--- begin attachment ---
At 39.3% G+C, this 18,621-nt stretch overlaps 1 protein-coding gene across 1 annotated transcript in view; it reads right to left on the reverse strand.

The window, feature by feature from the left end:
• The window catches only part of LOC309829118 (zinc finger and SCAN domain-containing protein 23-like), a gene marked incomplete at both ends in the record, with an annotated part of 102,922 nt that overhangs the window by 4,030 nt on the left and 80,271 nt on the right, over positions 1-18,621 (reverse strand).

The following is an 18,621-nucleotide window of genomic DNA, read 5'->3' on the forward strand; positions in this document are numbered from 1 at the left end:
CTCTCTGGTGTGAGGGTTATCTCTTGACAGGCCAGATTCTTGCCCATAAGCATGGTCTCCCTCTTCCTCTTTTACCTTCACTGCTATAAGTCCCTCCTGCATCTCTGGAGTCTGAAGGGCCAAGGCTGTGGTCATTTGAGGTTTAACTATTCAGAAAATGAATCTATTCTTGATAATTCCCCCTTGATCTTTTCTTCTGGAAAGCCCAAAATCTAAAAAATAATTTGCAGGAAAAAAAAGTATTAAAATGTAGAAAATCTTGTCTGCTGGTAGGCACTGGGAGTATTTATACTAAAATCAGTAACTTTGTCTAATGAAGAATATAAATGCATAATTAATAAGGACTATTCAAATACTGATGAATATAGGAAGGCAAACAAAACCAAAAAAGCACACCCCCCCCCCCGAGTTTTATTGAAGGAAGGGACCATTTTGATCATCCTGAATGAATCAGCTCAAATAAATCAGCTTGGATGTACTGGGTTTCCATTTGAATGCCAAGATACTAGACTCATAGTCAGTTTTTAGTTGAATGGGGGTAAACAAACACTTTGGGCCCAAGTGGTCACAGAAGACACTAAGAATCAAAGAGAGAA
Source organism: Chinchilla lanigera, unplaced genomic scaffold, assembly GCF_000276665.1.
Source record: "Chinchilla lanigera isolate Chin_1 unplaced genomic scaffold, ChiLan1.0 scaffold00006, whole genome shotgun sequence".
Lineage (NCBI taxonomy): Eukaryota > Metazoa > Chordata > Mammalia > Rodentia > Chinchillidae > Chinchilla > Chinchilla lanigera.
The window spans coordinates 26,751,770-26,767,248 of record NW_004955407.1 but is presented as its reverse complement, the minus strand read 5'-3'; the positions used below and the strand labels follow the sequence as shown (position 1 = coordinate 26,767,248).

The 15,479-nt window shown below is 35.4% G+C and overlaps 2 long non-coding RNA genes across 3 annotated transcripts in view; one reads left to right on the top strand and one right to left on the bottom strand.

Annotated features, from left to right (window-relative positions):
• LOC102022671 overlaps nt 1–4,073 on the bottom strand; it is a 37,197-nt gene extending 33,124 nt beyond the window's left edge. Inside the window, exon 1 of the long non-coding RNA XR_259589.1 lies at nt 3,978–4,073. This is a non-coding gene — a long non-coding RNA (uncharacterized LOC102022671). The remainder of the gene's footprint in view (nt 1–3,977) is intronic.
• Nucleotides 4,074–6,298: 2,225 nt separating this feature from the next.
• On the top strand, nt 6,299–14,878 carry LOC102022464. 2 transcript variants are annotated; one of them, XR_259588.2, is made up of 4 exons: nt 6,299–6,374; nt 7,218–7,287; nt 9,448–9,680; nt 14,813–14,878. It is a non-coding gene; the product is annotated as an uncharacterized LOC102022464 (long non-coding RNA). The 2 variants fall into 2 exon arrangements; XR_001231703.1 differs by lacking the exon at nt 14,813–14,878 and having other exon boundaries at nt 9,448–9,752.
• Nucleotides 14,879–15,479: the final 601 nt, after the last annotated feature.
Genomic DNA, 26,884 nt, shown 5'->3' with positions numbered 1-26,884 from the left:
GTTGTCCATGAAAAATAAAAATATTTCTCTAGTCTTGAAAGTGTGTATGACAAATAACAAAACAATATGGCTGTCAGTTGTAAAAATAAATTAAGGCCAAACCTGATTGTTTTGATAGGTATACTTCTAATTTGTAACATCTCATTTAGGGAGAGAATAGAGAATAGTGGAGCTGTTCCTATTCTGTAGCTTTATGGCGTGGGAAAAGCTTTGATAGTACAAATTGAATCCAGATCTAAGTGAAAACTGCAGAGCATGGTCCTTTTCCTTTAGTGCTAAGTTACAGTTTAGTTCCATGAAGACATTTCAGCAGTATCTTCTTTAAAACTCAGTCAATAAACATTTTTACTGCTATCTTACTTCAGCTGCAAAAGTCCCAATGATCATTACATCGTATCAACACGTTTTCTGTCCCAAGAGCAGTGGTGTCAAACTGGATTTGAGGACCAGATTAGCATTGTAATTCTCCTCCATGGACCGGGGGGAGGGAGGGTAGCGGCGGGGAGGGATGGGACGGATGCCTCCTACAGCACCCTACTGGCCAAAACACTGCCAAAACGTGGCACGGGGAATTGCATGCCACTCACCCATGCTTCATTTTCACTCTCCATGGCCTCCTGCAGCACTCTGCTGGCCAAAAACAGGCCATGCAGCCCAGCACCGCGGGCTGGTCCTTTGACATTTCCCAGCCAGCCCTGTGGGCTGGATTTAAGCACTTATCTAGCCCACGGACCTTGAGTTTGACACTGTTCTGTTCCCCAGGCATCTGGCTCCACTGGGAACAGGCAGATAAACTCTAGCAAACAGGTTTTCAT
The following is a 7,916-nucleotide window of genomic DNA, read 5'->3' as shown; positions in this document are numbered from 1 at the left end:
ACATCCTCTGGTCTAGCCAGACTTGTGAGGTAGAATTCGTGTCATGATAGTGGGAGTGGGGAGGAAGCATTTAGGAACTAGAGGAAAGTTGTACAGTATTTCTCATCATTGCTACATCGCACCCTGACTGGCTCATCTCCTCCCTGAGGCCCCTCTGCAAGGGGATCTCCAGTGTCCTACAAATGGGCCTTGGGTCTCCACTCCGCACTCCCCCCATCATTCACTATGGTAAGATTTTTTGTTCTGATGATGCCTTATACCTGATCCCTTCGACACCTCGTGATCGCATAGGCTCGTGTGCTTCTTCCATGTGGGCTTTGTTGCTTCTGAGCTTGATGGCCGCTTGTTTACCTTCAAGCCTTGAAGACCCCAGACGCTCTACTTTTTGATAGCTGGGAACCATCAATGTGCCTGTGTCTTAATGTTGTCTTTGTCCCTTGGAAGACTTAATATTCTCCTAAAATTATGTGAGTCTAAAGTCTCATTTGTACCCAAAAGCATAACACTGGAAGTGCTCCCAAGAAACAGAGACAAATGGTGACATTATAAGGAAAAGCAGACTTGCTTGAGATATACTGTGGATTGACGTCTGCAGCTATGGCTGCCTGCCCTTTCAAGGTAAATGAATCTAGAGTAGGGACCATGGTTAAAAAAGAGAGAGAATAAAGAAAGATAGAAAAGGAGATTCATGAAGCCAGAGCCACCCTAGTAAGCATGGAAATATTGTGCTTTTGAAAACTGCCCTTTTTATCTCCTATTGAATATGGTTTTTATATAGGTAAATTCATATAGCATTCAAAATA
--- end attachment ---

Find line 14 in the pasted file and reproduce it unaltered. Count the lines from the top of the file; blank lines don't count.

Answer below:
• On the top strand, nt 6,299–14,878 carry LOC102022464. 2 transcript variants are annotated; one of them, XR_259588.2, is made up of 4 exons: nt 6,299–6,374; nt 7,218–7,287; nt 9,448–9,680; nt 14,813–14,878. It is a non-coding gene; the product is annotated as an uncharacterized LOC102022464 (long non-coding RNA). The 2 variants fall into 2 exon arrangements; XR_001231703.1 differs by lacking the exon at nt 14,813–14,878 and having other exon boundaries at nt 9,448–9,752.